There is also an elephant migration in Tarangire (Tanzania) from June to December.
Please note that predicting the migratory times is not an exact science but the usual patterns can be used as a guideline. Keep in mind that weather in East Africa is as unpredictable as elsewhere in the world. There are a couple of rainy seasons which run in April/May and late Oct/Nov. While the roads may be impassable during the rainy season, the landscape can be lush and full of bloom. The other months of the year are traditionally dry.
3. How strong is the dollar?
As with any currency, the Kenyan Shilling and Tanzanian Shilling fluctuates almost daily. Your friend – GOOGLE – will again, have a site that will keep you updated. To give you an idea, the Kenyan Shilling has been consistently around 100 KS to the $ and the Tanzanian Shilling is consistently around 2300 TS to the $.
4. What do I wear on safari?
Comfortable, light weight and casual clothing is best. The basics should include jeans, shorts or zip-off pants, t-shirts, light jacket (sweater or sweatshirt) and sandals/comfortable shoes. A hat, sunscreen and sunglasses for protection against the sun are essential. Layer your clothing for the early part of the morning game drive and latter part of the afternoon game drive. Plan on your clothing getting dusty.
A more detailed packing list will be provided prior to your tour.
5. How long is the flight?
The length of flight time will vary depending on your departure city. The times from the European gateways range from 7:00 to 8:30 hours of flight time to Nairobi. KLM is the only European carrier flying into Arusha with a flight time of 9:15. If you opt to travel via the southern gateway of Johannesburg, SA you can add another 4 hours to Nairobi. The new route from JFK to NBO operated by KQ is 12 hours.
The only non-stop flight from the U.S. is operated by Kenya Airways from JFK to Nairobi. The flight currently operates 5 days per week and is 12 hours in length.
6. Will I be able to watch TV and/or be able to keep up with social media?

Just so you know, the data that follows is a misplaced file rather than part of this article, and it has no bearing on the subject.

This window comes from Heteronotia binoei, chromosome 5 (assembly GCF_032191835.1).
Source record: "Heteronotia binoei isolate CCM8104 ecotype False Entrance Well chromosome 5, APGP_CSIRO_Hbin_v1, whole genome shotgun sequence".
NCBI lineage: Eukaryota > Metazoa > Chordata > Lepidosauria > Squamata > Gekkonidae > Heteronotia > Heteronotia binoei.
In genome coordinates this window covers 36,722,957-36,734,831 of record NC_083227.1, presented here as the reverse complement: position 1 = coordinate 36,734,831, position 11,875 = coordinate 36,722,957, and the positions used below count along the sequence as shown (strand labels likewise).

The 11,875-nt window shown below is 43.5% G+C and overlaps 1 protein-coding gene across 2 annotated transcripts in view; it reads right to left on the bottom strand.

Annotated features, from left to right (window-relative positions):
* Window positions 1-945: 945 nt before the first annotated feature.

The hotels in Nairobi and Arusha will have TV’s in each room. The lodges will not. All the places you stay will have some accessibility to WiFi. I know…phew!
Newspapers can be found in most bookstores in Nairobi and in most of the main towns that you pass through while on safari.
7. What souvenirs are there to purchase?
There are many native wooden carvings made from a variety of woods, pottery, beaded jewelry, soapstone knick-knacks, baskets, traditional masks, batik prints, beaded jewelry, jewelry and the famous Kenya coffee to name a few. Tanzanite is a rare stone that is only found in Tanzania. You may find it for sale in both countries.The carvings can be tiny to 10 plus feet tall and weighing several hundred pounds.The souvenir shops have shipping available..
8. What is a tented camp?
Tented camps are generally smaller and more intimate than the lodges. All are usually well furnished and raised on concrete or wooden bases. Bathroom facilities are attached. Because they are permanent they can be equipped with flush toilets and traditional bathroom fixtures and conveniences. The public areas are usually under canvas and meals are taken al-fresco around the camp fire or in dining tents. The tented camps are as comfortable as any of the lodges but also allow an added amount of romance to your adventure..
9. What will I see on safari?
While out in search of the ‘Big Five’ you will encounter many types of carnivores, up to 35 types of antelopes possibly numbering in the thousands, monkeys, baboons and the most phenomenal and fascinating amount of birdlife. Throw all this in with the flavor of the local cultures and the beautiful and sometimes stunning backdrop of East Africa and a part of you will be left here forever as a part of Africa will always be with you.
“Health is the greatest gift, contentment the greatest wealth, faithfulness the best relationship.“
Buddha (563 BC-483 BC) Founder of Buddhism.
1. Will I be able to exercise?
Exercise rooms are available at the base hotels in Nairobi and Arusha. When you are on the safari, exercise is limited to a swimming pool and what can be accomplished on your own and within the confines of the grounds of the lodges. Resista Bands and jump ropes are easy to pack and may be an option.